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Mathematical Treasure: Playfair on Teaching Geometry

Frank J. Swetz (The Pennsylvania State University)

John Playfair (1748-1819), a mathematician and professor at the University of Edinburgh, was known as an excellent teacher. His concern with mathematics learning extended to his writing. Playfair published his Elements of Geometry in 1795 with the idea of making Euclid's Elements more user-friendly, and indeed it helped reform the teaching of geometry in Great Britain. Firstly, Playfair helped to simplify the exposition of proofs by introducing algebraic notation. Secondly, he provided an alternative to Euclid’s Fifth Postulate, or Parallel Postulate, which had been the subject of much contention. Playfair's alternative parallel postulate, known as “Playfair’s Axiom,” states:

Playfair's Axiom: Given a line and a point not on the line, it is possible to draw exactly one line through the point parallel to the given line.

Although it received criticism from traditionalists, Playfair’s Elements of Geometry was very popular, running to six editions. The title page shown above is from the 1832 American edition.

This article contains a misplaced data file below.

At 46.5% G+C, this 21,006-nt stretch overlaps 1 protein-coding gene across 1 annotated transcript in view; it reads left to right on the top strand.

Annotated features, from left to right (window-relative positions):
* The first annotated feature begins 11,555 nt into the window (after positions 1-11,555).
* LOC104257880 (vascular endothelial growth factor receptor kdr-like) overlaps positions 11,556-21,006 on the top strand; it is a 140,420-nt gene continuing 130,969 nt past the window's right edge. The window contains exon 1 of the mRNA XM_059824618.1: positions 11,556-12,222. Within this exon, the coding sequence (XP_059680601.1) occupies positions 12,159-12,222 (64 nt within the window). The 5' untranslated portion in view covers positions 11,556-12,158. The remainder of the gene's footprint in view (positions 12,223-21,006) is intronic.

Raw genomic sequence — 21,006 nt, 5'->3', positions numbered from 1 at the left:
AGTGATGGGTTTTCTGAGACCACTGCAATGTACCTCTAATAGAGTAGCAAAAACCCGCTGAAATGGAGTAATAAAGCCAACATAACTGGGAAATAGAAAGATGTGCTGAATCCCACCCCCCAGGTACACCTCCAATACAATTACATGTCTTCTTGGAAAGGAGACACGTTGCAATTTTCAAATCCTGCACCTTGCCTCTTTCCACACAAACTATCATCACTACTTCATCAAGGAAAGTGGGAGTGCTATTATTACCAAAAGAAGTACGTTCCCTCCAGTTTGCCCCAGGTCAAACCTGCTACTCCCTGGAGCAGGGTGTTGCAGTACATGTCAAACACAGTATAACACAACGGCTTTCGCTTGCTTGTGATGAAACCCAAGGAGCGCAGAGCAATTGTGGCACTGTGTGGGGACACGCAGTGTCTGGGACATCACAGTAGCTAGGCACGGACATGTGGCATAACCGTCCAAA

These sample pages from Playfair’s Elements of Geometry are shown separately below. Playfair established here a theorem of Archimedes.

The Special Collections staff at the Linderman Library of Lehigh University in Bethlehem, Pennsylvania, is pleased to cooperate with the Mathematical Association of America to exhibit this and other items from the Library’s holdings in Mathematical Treasures. In particular, Convergence would like to thank Lois Fischer Black, Curator, Special Collections, and Ilhan Citak, Archives and Special Collections Librarian, for their kind assistance in helping to make this display possible. You may use these images in your classroom; all other uses require permission from the Special Collections staff, Linderman Library, Lehigh University.

Index to Mathematical Treasures

Frank J. Swetz (The Pennsylvania State University), "Mathematical Treasure: Playfair on Teaching Geometry," Convergence (June 2014)